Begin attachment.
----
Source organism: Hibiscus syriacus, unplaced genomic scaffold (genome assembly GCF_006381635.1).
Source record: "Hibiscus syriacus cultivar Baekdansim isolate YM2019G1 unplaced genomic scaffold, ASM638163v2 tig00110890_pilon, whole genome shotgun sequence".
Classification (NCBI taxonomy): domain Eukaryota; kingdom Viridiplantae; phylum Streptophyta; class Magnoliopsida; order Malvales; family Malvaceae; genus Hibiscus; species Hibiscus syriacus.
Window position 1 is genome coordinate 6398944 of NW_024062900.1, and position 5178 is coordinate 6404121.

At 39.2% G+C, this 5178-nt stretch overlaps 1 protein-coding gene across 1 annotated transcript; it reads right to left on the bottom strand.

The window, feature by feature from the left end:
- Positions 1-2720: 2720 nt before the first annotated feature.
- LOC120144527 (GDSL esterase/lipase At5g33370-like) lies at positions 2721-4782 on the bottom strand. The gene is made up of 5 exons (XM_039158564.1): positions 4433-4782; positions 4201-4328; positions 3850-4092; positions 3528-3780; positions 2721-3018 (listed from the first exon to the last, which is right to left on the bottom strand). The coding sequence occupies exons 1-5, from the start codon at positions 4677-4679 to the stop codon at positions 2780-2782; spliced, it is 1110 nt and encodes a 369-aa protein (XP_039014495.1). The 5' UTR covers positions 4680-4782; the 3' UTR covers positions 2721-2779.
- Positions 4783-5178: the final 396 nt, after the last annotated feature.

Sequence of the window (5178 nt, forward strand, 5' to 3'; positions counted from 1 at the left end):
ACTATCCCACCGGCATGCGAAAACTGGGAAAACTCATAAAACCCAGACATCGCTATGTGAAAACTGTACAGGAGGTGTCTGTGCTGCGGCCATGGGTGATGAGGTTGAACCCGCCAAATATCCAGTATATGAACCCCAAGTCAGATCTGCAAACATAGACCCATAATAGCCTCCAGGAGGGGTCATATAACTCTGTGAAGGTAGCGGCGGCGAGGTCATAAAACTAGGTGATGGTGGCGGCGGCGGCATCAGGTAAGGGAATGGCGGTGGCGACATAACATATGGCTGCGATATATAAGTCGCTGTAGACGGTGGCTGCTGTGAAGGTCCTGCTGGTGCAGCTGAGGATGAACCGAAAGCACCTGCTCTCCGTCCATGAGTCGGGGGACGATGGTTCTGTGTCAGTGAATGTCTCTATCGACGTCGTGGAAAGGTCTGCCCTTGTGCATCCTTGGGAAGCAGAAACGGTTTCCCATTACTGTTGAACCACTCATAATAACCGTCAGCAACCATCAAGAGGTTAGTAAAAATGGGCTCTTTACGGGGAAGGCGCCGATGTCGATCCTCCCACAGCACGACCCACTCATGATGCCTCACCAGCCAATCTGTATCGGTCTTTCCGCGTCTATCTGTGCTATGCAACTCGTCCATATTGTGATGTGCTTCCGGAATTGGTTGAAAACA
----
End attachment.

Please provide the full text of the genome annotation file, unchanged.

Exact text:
Source organism: Hibiscus syriacus, unplaced genomic scaffold (genome assembly GCF_006381635.1).
Source record: "Hibiscus syriacus cultivar Baekdansim isolate YM2019G1 unplaced genomic scaffold, ASM638163v2 tig00110890_pilon, whole genome shotgun sequence".
Classification (NCBI taxonomy): domain Eukaryota; kingdom Viridiplantae; phylum Streptophyta; class Magnoliopsida; order Malvales; family Malvaceae; genus Hibiscus; species Hibiscus syriacus.
Window position 1 is genome coordinate 6398944 of NW_024062900.1, and position 5178 is coordinate 6404121.

At 39.2% G+C, this 5178-nt stretch overlaps 1 protein-coding gene across 1 annotated transcript; it reads right to left on the bottom strand.

The window, feature by feature from the left end:
- Positions 1-2720: 2720 nt before the first annotated feature.
- LOC120144527 (GDSL esterase/lipase At5g33370-like) lies at positions 2721-4782 on the bottom strand. The gene is made up of 5 exons (XM_039158564.1): positions 4433-4782; positions 4201-4328; positions 3850-4092; positions 3528-3780; positions 2721-3018 (listed from the first exon to the last, which is right to left on the bottom strand). The coding sequence occupies exons 1-5, from the start codon at positions 4677-4679 to the stop codon at positions 2780-2782; spliced, it is 1110 nt and encodes a 369-aa protein (XP_039014495.1). The 5' UTR covers positions 4680-4782; the 3' UTR covers positions 2721-2779.
- Positions 4783-5178: the final 396 nt, after the last annotated feature.

Sequence of the window (5178 nt, forward strand, 5' to 3'; positions counted from 1 at the left end):
ACTATCCCACCGGCATGCGAAAACTGGGAAAACTCATAAAACCCAGACATCGCTATGTGAAAACTGTACAGGAGGTGTCTGTGCTGCGGCCATGGGTGATGAGGTTGAACCCGCCAAATATCCAGTATATGAACCCCAAGTCAGATCTGCAAACATAGACCCATAATAGCCTCCAGGAGGGGTCATATAACTCTGTGAAGGTAGCGGCGGCGAGGTCATAAAACTAGGTGATGGTGGCGGCGGCGGCATCAGGTAAGGGAATGGCGGTGGCGACATAACATATGGCTGCGATATATAAGTCGCTGTAGACGGTGGCTGCTGTGAAGGTCCTGCTGGTGCAGCTGAGGATGAACCGAAAGCACCTGCTCTCCGTCCATGAGTCGGGGGACGATGGTTCTGTGTCAGTGAATGTCTCTATCGACGTCGTGGAAAGGTCTGCCCTTGTGCATCCTTGGGAAGCAGAAACGGTTTCCCATTACTGTTGAACCACTCATAATAACCGTCAGCAACCATCAAGAGGTTAGTAAAAATGGGCTCTTTACGGGGAAGGCGCCGATGTCGATCCTCCCACAGCACGACCCACTCATGATGCCTCACCAGCCAATCTGTATCGGTCTTTCCGCGTCTATCTGTGCTATGCAACTCGTCCATATTGTGATGTGCTTCCGGAATTGGTTGAAAACA